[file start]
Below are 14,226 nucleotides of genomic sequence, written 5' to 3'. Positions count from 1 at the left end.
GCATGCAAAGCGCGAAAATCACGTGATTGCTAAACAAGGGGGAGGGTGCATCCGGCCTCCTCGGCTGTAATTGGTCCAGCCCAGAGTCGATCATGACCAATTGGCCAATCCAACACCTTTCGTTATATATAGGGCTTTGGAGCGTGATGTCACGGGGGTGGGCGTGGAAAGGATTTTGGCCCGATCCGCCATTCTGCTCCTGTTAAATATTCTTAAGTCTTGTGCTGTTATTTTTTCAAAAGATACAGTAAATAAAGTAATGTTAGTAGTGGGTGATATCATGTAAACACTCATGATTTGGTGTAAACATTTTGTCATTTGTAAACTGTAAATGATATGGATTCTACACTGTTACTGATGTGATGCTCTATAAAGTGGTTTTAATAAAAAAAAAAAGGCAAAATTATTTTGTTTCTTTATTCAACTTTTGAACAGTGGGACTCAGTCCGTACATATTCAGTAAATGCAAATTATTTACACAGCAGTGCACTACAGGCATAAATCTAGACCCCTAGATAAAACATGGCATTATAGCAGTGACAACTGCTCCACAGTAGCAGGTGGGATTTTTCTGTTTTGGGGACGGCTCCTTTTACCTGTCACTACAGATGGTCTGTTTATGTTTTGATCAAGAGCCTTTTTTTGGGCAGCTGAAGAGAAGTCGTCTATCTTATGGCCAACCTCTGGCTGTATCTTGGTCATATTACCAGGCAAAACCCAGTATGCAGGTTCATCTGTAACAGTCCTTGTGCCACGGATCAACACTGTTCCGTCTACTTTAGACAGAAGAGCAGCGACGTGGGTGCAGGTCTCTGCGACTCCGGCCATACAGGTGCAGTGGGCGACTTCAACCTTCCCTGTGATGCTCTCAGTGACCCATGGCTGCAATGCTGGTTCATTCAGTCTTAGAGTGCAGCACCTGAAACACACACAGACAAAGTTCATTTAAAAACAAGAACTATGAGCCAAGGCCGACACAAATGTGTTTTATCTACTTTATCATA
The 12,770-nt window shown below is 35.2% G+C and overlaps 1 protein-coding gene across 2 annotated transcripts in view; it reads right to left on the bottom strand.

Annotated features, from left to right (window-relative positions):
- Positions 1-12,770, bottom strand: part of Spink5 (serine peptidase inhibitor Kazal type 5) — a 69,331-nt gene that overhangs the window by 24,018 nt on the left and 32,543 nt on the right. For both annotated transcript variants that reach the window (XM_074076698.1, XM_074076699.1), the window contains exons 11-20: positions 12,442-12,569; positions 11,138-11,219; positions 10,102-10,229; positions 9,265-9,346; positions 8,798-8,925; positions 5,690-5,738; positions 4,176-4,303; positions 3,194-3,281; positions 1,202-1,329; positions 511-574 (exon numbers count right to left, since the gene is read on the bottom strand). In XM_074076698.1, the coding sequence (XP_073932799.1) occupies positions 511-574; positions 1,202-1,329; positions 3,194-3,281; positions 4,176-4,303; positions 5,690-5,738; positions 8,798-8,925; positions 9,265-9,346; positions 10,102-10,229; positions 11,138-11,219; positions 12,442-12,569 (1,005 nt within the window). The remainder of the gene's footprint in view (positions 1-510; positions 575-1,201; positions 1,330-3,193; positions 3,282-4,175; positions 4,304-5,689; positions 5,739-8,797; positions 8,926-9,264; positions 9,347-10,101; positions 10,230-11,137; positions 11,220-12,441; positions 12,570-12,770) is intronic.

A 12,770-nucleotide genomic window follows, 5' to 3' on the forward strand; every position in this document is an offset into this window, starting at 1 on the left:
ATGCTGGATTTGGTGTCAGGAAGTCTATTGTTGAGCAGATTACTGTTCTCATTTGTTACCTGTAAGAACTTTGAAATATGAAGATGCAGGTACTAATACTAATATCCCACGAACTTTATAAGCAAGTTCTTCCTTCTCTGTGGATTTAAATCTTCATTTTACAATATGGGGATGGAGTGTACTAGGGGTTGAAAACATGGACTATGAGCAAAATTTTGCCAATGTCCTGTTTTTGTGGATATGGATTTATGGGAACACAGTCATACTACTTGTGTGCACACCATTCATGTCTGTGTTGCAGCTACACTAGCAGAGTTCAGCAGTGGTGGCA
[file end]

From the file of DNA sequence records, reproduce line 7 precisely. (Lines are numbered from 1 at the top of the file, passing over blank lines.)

ATGCTGGATTTGGTGTCAGGAAGTCTATTGTTGAGCAGATTACTGTTCTCATTTGTTACCTGTAAGAACTTTGAAATATGAAGATGCAGGTACTAATACTAATATCCCACGAACTTTATAAGCAAGTTCTTCCTTCTCTGTGGATTTAAATCTTCATTTTACAATATGGGGATGGAGTGTACTAGGGGTTGAAAACATGGACTATGAGCAAAATTTTGCCAATGTCCTGTTTTTGTGGATATGGATTTATGGGAACACAGTCATACTACTTGTGTGCACACCATTCATGTCTGTGTTGCAGCTACACTAGCAGAGTTCAGCAGTGGTGGCA